Chaucer,Boccaccio,and the debate of love Essay example

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N.S. Thompson, Chaucer, Boccaccio, and the Debate of Love: A Comparative Study of The Decameron and The Canterbury Tales. Oxford: Clarendon, 1996; 354pp.;

Nigel Thompson's book resists alignment with current concerns in late-medieval studies: he has little or nothing to say about manuscripts and their dissemination; about the audiences, reception, and imitation of the works he treats; about gender and its representation; about contemporary social and political developments and how these works reflect and even affect them; or about nationalism and internationalism in both late-medieval writers and the twentieth-century study of their work. Instead, Thompson focuses his comparison on the claims for the purpose and value of their work that
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Chapter Three examines the debates about the function of literature - utile vs diletto, sentence vs solas - that appear in each text, to suggest that fiction need not be overtly didactic in order to be useful. After briefly treating how each text frames those terms - Boccaccio in his Proemio, Chaucer in the variety of views voiced by his pilgrims - Thompson focuses on Day VI as an extended treatment of the power of words, and Fragment VII (following Gaylord in labelling it the 'Literature Group') as a debate focusing on literature and its function. Chapter Four argues that both authors claim fiction has 'autonomy,' that is, that it can 'create a moral space' precisely by failing to insist on overt morals. Both authors thus divest themselves of interpretive authority in favour of investing it in their readers. In pursuit of this point Thompson returns in much greater detail to what the narrators (expecially Boccaccio) have to say about their aims: he discusses in great detail Boccaccio's Proemium, the Author's Defense in the introduction to Day IV, and the Author's Conclusion.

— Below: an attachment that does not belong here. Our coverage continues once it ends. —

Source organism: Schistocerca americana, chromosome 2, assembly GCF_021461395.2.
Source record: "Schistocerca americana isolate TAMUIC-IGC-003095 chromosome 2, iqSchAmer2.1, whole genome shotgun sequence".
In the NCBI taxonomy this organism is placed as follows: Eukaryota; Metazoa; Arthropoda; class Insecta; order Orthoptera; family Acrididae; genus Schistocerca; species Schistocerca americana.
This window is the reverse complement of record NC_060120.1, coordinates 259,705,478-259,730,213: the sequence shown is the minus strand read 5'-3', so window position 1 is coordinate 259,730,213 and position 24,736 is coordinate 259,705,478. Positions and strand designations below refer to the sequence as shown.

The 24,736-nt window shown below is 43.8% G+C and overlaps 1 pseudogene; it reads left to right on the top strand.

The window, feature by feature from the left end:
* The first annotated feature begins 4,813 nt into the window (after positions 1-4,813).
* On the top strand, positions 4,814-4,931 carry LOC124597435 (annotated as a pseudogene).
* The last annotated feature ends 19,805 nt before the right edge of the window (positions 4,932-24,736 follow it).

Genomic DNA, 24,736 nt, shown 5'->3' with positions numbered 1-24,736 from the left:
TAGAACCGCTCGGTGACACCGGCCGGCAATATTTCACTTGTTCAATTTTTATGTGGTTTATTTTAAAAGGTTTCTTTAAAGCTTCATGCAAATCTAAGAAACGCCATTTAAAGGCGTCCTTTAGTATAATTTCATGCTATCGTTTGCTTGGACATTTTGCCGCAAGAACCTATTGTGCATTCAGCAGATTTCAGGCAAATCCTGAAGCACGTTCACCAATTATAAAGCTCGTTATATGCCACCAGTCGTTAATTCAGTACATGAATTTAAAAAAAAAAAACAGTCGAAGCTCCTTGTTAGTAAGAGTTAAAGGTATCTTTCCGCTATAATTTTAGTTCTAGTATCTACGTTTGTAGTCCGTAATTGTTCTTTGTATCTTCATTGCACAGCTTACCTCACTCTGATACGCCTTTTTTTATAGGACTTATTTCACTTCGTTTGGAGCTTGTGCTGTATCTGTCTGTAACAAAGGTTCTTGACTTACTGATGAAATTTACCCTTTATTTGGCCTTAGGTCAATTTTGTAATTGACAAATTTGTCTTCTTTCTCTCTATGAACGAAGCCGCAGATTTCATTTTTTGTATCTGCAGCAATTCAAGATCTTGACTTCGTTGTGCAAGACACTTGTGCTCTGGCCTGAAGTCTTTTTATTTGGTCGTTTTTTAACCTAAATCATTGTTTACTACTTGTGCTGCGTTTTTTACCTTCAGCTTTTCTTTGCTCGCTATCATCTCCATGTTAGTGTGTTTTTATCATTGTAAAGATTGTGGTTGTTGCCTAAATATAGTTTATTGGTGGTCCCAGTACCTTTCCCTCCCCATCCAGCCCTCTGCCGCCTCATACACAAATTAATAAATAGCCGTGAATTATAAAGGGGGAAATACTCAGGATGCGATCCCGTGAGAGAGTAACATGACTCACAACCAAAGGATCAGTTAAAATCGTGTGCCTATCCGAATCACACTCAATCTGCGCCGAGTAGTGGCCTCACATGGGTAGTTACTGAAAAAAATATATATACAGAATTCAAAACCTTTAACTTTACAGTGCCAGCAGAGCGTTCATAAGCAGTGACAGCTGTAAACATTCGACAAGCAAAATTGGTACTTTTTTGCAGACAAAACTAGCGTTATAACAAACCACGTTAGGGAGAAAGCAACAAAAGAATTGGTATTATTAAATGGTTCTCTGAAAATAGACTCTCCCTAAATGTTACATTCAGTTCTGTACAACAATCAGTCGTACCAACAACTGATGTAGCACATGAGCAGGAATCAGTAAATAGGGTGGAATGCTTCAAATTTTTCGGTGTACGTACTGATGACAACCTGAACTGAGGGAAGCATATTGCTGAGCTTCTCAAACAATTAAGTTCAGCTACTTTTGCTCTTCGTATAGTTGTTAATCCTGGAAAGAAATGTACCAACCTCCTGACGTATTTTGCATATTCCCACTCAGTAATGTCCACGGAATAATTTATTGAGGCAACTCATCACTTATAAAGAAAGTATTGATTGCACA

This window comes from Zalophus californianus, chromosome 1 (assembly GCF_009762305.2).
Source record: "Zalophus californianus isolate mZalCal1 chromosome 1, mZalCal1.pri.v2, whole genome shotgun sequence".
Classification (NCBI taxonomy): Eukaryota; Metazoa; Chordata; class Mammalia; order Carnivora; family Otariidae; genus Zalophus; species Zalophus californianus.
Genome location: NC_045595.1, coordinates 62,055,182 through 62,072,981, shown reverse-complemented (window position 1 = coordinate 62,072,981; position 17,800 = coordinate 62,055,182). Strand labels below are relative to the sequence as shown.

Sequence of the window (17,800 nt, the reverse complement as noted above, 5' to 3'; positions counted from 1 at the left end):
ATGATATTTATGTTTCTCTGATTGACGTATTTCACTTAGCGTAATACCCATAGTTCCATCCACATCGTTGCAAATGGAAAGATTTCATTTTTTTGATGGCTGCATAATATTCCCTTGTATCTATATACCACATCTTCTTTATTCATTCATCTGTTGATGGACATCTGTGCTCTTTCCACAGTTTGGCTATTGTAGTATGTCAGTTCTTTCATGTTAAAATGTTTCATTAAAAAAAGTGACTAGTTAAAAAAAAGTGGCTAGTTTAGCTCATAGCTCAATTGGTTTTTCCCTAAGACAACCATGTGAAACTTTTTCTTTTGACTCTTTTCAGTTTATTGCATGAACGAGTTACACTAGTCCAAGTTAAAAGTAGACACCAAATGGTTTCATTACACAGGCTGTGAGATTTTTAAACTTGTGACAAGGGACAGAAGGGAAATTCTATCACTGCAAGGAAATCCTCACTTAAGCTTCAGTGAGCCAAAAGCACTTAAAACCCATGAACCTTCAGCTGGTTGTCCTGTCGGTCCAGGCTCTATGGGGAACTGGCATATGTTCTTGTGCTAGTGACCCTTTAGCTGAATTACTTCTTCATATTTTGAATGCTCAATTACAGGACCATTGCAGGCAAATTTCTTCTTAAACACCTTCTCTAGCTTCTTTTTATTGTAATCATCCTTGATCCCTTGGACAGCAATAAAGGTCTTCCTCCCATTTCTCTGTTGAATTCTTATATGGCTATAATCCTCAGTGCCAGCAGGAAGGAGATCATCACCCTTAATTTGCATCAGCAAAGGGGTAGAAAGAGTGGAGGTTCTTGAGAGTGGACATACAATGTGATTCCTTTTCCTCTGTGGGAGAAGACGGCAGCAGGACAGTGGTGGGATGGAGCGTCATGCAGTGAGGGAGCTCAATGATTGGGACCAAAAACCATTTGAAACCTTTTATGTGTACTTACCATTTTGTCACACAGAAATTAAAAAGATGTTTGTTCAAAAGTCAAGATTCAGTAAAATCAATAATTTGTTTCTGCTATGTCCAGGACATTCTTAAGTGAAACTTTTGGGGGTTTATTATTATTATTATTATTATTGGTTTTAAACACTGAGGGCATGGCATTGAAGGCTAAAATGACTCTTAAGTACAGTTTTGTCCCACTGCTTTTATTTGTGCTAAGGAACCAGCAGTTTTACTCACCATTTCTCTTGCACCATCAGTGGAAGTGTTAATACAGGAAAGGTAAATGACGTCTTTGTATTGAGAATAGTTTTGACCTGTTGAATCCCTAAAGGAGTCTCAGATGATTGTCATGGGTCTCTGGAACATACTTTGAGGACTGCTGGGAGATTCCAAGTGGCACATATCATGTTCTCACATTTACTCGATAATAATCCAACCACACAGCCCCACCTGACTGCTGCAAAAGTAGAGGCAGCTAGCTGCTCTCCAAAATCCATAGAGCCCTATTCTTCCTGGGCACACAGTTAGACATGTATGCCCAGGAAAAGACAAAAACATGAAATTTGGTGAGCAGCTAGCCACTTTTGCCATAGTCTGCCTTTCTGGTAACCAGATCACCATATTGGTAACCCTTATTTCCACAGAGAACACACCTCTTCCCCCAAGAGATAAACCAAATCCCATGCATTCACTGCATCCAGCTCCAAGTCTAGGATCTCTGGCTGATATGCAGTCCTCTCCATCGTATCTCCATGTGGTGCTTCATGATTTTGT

Chapters Five, Six, and Seven examine and compare the tales in the Decameron and Canterbury Tales that are generally thought of as

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